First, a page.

Good Governance in the 21st Century

Good Governance in the 21st Century

Conflict, Institutional Change, and Development in the Era of Globalization

New Thinking in Political Economy series

Edited by Joachim Ahrens, Rolf Caspers and Janina Weingarth

This book explores the interdependences of economic globalisation, political tensions, and national policymaking whilst analysing opportunities for governance reform at both national and international levels. It considers how governance mechanisms can be fashioned in order to both exploit the opportunities of globalization and cope with the numerous potential conflicts and risks.

Chapter 14: Regions in the World Economic Triangle

Dirk Messner

Subjects: development studies, development economics, economics and finance, development economics, institutional economics, political economy, politics and public policy, international relations, political economy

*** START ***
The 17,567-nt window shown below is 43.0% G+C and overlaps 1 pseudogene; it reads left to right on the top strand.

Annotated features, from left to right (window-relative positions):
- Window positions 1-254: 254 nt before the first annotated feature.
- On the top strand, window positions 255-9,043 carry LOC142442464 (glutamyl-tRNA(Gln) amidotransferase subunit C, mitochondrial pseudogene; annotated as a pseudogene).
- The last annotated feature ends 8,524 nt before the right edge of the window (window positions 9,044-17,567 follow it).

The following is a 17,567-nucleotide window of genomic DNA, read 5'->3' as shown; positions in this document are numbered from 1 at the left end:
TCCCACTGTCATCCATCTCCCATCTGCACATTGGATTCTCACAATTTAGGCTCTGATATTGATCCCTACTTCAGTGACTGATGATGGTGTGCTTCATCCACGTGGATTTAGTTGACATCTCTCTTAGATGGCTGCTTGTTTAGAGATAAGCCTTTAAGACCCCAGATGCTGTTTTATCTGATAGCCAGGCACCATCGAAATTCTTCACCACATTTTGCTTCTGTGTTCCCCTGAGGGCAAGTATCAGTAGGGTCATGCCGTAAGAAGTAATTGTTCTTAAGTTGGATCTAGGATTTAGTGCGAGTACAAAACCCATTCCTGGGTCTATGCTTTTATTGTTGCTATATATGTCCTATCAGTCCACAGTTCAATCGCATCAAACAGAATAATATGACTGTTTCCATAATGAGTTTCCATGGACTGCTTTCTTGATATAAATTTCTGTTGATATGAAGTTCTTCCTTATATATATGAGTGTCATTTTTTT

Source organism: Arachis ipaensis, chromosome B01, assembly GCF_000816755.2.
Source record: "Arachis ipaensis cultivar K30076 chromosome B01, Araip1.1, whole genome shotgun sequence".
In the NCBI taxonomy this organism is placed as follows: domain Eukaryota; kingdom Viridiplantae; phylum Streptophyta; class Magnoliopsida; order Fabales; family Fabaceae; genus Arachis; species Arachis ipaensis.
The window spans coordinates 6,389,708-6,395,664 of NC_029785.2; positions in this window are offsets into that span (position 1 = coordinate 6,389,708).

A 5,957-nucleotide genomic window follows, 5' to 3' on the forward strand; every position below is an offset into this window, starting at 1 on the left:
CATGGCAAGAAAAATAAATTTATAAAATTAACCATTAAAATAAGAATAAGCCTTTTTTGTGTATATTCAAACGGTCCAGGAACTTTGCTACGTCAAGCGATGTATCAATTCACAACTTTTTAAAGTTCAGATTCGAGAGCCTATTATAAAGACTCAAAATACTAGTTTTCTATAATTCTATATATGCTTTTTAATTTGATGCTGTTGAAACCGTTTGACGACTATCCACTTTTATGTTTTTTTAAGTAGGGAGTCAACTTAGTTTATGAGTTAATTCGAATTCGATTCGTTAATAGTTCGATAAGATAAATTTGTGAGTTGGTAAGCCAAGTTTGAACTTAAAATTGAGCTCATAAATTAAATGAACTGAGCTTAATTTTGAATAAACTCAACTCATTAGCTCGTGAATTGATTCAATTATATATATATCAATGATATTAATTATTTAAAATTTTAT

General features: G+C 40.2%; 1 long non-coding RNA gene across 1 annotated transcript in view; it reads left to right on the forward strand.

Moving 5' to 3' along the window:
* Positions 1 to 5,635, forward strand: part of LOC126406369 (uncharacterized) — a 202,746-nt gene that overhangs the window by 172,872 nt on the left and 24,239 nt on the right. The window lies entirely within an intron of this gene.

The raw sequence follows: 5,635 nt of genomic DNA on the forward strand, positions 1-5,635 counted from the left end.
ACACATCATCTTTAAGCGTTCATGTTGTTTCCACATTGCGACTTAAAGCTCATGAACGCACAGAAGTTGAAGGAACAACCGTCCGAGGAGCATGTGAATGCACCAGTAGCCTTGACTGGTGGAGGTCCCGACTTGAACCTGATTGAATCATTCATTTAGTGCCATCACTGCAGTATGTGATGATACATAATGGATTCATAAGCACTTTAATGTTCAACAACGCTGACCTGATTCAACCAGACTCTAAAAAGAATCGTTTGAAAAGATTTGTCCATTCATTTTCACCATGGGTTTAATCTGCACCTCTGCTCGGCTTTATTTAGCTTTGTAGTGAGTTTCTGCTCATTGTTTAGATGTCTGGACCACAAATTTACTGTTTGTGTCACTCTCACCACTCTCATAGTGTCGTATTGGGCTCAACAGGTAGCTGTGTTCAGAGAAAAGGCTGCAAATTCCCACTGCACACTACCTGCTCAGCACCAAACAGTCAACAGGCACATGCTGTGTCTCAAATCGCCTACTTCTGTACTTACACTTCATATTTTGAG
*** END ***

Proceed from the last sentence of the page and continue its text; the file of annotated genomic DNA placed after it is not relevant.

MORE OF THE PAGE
* Dirk Messner 1. INTRODUCTION The geography of the world economy is changing. The world economy of yesteryear was mainly viewed as the sum total of national economies and conceived in the categories of periphery and center. The new world economy is marked by competition between local clusters (Nadvi and Schmitz 1999), global cities (Sassen 2000), global city regions (Scott 2001) and global value chains (Gereffi 1999) that no longer know national boundaries. The economy is in part breaking its links with territorially and politically constituted entities and creating functional and agglomeration spaces of its own. The reach of national governments ends at their external borders, which have largely ceased to constitute crucial boundaries to the transfer of money, goods, technology and knowledge. Along with its geography, the world economy's governance patterns are likewise in the midst of a process of change. They go beyond classical international organizations like the IMF, for example, and they are growing in significance and shaping the dynamics of the global economy. Such governance patterns include global regimes like the WTO; global clubs like the International Stability Forum; globally operating firms, organizing transnational production and trade networks; and internationally active NGOs (non-governmental organizations) that negotiate with multinational corporations over social and ecological standards. Against this background of increasingly dense global interdependencies and transnational interactions in the world economy we are forced to readdress the issue of whether and to what extent economic development can be formulated and shaped by political means. This chapter centers on the...

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